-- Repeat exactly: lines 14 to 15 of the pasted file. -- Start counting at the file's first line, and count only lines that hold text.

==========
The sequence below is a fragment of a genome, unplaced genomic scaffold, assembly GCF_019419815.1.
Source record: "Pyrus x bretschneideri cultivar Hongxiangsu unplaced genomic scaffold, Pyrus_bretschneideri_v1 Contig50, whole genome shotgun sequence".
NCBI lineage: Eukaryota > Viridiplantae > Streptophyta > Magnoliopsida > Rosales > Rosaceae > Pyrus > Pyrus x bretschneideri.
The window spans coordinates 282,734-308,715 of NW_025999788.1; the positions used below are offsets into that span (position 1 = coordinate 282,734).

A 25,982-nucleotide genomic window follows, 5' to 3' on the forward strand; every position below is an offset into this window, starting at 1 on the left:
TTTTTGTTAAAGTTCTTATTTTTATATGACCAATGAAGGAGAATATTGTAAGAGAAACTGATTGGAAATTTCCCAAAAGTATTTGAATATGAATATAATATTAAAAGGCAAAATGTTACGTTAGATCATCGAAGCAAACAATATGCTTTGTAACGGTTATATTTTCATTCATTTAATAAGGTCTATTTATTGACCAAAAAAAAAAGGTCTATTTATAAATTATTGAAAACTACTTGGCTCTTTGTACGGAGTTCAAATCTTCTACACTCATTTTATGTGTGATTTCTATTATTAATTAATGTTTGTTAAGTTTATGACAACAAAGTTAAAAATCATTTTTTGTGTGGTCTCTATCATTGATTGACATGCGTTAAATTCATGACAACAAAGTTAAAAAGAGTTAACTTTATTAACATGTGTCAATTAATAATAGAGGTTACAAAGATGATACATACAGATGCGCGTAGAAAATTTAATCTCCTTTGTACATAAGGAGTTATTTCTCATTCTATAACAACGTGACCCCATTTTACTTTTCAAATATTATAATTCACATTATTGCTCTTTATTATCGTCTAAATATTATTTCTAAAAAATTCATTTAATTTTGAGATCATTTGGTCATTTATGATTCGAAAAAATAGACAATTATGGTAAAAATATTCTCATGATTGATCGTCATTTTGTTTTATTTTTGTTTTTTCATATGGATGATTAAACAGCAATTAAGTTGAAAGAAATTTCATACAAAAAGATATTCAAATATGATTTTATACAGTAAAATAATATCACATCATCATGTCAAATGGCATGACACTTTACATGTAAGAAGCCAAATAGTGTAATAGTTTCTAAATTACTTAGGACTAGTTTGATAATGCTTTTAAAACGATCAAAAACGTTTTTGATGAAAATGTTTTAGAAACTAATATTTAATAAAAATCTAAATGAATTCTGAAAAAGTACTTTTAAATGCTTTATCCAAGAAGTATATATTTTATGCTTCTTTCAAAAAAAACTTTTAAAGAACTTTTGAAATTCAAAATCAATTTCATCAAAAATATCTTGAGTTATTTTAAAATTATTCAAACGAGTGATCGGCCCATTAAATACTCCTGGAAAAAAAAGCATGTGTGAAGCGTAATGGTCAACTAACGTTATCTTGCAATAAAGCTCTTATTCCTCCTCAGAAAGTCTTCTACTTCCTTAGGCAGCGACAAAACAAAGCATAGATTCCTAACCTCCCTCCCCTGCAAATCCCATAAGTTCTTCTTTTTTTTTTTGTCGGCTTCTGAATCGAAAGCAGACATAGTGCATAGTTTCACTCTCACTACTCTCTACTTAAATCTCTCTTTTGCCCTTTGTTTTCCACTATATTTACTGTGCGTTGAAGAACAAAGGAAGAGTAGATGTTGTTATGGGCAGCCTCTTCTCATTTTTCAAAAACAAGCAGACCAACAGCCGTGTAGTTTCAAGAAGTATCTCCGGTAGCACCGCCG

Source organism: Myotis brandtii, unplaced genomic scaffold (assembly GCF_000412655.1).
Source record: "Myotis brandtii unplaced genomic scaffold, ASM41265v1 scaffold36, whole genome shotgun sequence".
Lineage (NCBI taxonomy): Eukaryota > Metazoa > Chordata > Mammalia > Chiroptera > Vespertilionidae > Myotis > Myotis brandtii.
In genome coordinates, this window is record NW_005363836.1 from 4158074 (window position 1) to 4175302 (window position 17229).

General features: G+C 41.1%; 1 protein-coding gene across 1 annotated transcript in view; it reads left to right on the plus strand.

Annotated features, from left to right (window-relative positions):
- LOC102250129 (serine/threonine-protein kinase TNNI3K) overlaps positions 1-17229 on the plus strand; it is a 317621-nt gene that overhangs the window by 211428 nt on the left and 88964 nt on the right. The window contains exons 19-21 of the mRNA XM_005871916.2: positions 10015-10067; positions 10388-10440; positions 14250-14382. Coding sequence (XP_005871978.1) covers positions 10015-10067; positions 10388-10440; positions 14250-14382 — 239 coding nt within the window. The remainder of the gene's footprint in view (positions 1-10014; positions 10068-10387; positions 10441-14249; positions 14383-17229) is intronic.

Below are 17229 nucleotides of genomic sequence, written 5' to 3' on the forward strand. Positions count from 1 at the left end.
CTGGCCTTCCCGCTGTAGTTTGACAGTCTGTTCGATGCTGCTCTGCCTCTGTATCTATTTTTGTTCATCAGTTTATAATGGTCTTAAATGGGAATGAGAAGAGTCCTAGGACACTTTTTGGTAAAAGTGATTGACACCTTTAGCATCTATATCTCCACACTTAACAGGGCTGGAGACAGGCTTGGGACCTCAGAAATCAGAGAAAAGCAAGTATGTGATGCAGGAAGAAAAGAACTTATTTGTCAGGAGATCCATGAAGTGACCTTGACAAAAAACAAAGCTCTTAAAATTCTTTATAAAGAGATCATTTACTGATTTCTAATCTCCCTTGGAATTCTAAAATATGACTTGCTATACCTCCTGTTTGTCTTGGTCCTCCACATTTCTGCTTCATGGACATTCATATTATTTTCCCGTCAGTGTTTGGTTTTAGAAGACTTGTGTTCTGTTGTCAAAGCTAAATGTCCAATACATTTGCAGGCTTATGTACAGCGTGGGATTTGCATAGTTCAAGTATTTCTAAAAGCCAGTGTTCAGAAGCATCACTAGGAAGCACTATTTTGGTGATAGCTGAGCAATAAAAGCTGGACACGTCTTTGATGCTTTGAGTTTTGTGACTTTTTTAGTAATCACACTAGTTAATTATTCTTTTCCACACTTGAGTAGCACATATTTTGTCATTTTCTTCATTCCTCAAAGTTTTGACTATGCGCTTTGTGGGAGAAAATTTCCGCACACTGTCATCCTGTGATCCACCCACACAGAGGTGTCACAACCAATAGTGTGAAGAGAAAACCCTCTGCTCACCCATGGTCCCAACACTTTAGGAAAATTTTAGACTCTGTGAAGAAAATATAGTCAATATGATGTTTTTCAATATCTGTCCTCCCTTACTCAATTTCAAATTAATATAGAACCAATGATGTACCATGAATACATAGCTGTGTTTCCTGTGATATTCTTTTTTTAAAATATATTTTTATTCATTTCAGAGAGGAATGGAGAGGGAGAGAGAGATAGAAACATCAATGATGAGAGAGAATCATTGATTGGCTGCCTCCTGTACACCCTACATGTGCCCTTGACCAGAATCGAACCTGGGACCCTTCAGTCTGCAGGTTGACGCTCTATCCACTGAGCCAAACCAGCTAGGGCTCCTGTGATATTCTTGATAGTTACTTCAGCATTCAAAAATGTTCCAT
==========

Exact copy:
Below are 17229 nucleotides of genomic sequence, written 5' to 3' on the forward strand. Positions count from 1 at the left end.
CTGGCCTTCCCGCTGTAGTTTGACAGTCTGTTCGATGCTGCTCTGCCTCTGTATCTATTTTTGTTCATCAGTTTATAATGGTCTTAAATGGGAATGAGAAGAGTCCTAGGACACTTTTTGGTAAAAGTGATTGACACCTTTAGCATCTATATCTCCACACTTAACAGGGCTGGAGACAGGCTTGGGACCTCAGAAATCAGAGAAAAGCAAGTATGTGATGCAGGAAGAAAAGAACTTATTTGTCAGGAGATCCATGAAGTGACCTTGACAAAAAACAAAGCTCTTAAAATTCTTTATAAAGAGATCATTTACTGATTTCTAATCTCCCTTGGAATTCTAAAATATGACTTGCTATACCTCCTGTTTGTCTTGGTCCTCCACATTTCTGCTTCATGGACATTCATATTATTTTCCCGTCAGTGTTTGGTTTTAGAAGACTTGTGTTCTGTTGTCAAAGCTAAATGTCCAATACATTTGCAGGCTTATGTACAGCGTGGGATTTGCATAGTTCAAGTATTTCTAAAAGCCAGTGTTCAGAAGCATCACTAGGAAGCACTATTTTGGTGATAGCTGAGCAATAAAAGCTGGACACGTCTTTGATGCTTTGAGTTTTGTGACTTTTTTAGTAATCACACTAGTTAATTATTCTTTTCCACACTTGAGTAGCACATATTTTGTCATTTTCTTCATTCCTCAAAGTTTTGACTATGCGCTTTGTGGGAGAAAATTTCCGCACACTGTCATCCTGTGATCCACCCACACAGAGGTGTCACAACCAATAGTGTGAAGAGAAAACCCTCTGCTCACCCATGGTCCCAACACTTTAGGAAAATTTTAGACTCTGTGAAGAAAATATAGTCAATATGATGTTTTTCAATATCTGTCCTCCCTTACTCAATTTCAAATTAATATAGAACCAATGATGTACCATGAATACATAGCTGTGTTTCCTGTGATATTCTTTTTTTAAAATATATTTTTATTCATTTCAGAGAGGAATGGAGAGGGAGAGAGAGATAGAAACATCAATGATGAGAGAGAATCATTGATTGGCTGCCTCCTGTACACCCTACATGTGCCCTTGACCAGAATCGAACCTGGGACCCTTCAGTCTGCAGGTTGACGCTCTATCCACTGAGCCAAACCAGCTAGGGCTCCTGTGATATTCTTGATAGTTACTTCAGCATTCAAAAATGTTCCAT